At the cellular level, muscle contains little fat-burning furnaces that produce energy. Therefore, the more muscle you have, the more fat and calories you burn, even at rest. Strength training allows you to build a calorically high-maintenance body, which is the best way to achieve maximum permanent fat loss.

Strength training is like flipping a switch that turns on all those fat-burning furnaces, and it keeps them on for a substantial period of time after you're done. So, the more muscle you build, the more furnaces you create, and the more fat you'll burn. You become a lean, mean fat-burning machine!

Effective for All Ages

Another fact of life is that after the age of twenty, we start to lose muscle mass. Loss of muscle brings a drop in metabolism. Between the ages of twenty and forty, we can lose as much as 40 percent. After fifty, we lose about one percent each year. Surprisingly, studies show this decline happens regardless of how sedentary or physically active we are.

The good news is that muscle has a memory. It can be reactivated to grow back to its previous size. By regularly engaging in strength training, you can restore the level of muscle mass you had at age twenty and be just as strong or stronger. In addition to the fat-burning benefits, strength training is a great anti-aging tool. You're never too old to build muscles and get fit!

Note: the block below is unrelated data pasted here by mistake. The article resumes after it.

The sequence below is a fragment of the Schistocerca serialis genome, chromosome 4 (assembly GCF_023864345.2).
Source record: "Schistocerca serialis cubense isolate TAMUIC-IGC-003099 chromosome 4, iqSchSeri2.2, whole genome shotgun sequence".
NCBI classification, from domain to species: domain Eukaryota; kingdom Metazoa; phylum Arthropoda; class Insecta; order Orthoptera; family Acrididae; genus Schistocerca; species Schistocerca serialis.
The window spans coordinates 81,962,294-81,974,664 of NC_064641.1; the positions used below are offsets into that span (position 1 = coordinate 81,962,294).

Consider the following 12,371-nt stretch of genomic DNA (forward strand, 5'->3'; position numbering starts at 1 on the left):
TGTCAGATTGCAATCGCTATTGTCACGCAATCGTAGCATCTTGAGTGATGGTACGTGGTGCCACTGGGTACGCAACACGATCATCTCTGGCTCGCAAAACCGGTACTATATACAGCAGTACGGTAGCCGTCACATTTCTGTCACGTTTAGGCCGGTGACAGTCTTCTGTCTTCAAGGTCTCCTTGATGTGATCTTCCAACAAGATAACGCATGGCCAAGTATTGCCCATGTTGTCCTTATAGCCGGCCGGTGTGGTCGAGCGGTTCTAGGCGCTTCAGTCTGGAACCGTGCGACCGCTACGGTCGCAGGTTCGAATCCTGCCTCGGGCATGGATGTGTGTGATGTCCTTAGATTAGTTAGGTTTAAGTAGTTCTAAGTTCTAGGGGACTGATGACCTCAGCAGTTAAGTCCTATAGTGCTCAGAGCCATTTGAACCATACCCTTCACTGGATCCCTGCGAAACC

0 of 8192 characters used
    Post Comment

    No comments yet.


    This website uses cookies

    As a user in the EEA, your approval is needed on a few things. To provide a better website experience, uses cookies (and other similar technologies) and may collect, process, and share personal data. Please choose which areas of our service you consent to our doing so.

    For more information on managing or withdrawing consents and how we handle data, visit our Privacy Policy at:

    Show Details
    HubPages Device IDThis is used to identify particular browsers or devices when the access the service, and is used for security reasons.
    LoginThis is necessary to sign in to the HubPages Service.
    Google RecaptchaThis is used to prevent bots and spam. (Privacy Policy)
    AkismetThis is used to detect comment spam. (Privacy Policy)
    HubPages Google AnalyticsThis is used to provide data on traffic to our website, all personally identifyable data is anonymized. (Privacy Policy)
    HubPages Traffic PixelThis is used to collect data on traffic to articles and other pages on our site. Unless you are signed in to a HubPages account, all personally identifiable information is anonymized.
    Amazon Web ServicesThis is a cloud services platform that we used to host our service. (Privacy Policy)
    CloudflareThis is a cloud CDN service that we use to efficiently deliver files required for our service to operate such as javascript, cascading style sheets, images, and videos. (Privacy Policy)
    Google Hosted LibrariesJavascript software libraries such as jQuery are loaded at endpoints on the or domains, for performance and efficiency reasons. (Privacy Policy)